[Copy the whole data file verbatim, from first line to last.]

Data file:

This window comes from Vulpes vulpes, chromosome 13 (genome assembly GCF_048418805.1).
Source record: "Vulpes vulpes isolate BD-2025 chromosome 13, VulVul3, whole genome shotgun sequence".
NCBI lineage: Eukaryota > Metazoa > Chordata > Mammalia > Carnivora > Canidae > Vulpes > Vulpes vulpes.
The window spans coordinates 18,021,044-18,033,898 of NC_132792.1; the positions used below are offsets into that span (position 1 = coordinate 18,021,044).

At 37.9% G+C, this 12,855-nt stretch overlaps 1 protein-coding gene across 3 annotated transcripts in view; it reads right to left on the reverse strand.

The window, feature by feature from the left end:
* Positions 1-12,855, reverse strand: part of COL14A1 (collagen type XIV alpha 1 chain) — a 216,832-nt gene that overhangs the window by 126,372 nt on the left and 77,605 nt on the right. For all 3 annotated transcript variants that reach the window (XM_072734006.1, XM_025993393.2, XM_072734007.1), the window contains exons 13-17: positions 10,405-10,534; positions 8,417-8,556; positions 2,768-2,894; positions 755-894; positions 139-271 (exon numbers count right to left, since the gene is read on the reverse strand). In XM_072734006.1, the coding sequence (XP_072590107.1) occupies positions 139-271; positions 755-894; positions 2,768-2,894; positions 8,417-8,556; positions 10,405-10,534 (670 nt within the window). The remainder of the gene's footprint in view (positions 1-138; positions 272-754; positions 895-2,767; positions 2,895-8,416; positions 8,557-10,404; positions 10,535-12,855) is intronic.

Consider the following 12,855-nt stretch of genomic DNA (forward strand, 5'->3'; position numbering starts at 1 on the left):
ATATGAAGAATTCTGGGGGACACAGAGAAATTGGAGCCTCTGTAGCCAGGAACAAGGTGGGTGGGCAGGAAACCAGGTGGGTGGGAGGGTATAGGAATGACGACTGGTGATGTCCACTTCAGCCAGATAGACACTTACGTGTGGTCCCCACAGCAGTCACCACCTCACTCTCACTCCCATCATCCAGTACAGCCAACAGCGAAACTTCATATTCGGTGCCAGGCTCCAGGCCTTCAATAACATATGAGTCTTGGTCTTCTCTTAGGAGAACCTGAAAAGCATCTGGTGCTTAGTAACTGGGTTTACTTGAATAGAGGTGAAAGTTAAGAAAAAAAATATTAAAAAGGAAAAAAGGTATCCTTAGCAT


This window comes from Vulpes vulpes, chromosome 13 (genome assembly GCF_048418805.1).
Source record: "Vulpes vulpes isolate BD-2025 chromosome 13, VulVul3, whole genome shotgun sequence".
NCBI lineage: Eukaryota > Metazoa > Chordata > Mammalia > Carnivora > Canidae > Vulpes > Vulpes vulpes.
The window spans coordinates 18,021,044-18,033,898 of NC_132792.1; the positions used below are offsets into that span (position 1 = coordinate 18,021,044).

At 37.9% G+C, this 12,855-nt stretch overlaps 1 protein-coding gene across 3 annotated transcripts in view; it reads right to left on the reverse strand.

The window, feature by feature from the left end:
* Positions 1-12,855, reverse strand: part of COL14A1 (collagen type XIV alpha 1 chain) — a 216,832-nt gene that overhangs the window by 126,372 nt on the left and 77,605 nt on the right. For all 3 annotated transcript variants that reach the window (XM_072734006.1, XM_025993393.2, XM_072734007.1), the window contains exons 13-17: positions 10,405-10,534; positions 8,417-8,556; positions 2,768-2,894; positions 755-894; positions 139-271 (exon numbers count right to left, since the gene is read on the reverse strand). In XM_072734006.1, the coding sequence (XP_072590107.1) occupies positions 139-271; positions 755-894; positions 2,768-2,894; positions 8,417-8,556; positions 10,405-10,534 (670 nt within the window). The remainder of the gene's footprint in view (positions 1-138; positions 272-754; positions 895-2,767; positions 2,895-8,416; positions 8,557-10,404; positions 10,535-12,855) is intronic.

Consider the following 12,855-nt stretch of genomic DNA (forward strand, 5'->3'; position numbering starts at 1 on the left):
ATATGAAGAATTCTGGGGGACACAGAGAAATTGGAGCCTCTGTAGCCAGGAACAAGGTGGGTGGGCAGGAAACCAGGTGGGTGGGAGGGTATAGGAATGACGACTGGTGATGTCCACTTCAGCCAGATAGACACTTACGTGTGGTCCCCACAGCAGTCACCACCTCACTCTCACTCCCATCATCCAGTACAGCCAACAGCGAAACTTCATATTCGGTGCCAGGCTCCAGGCCTTCAATAACATATGAGTCTTGGTCTTCTCTTAGGAGAACCTGAAAAGCATCTGGTGCTTAGTAACTGGGTTTACTTGAATAGAGGTGAAAGTTAAGAAAAAAAATATTAAAAAGGAAAAAAGGTATCCTTAGCAT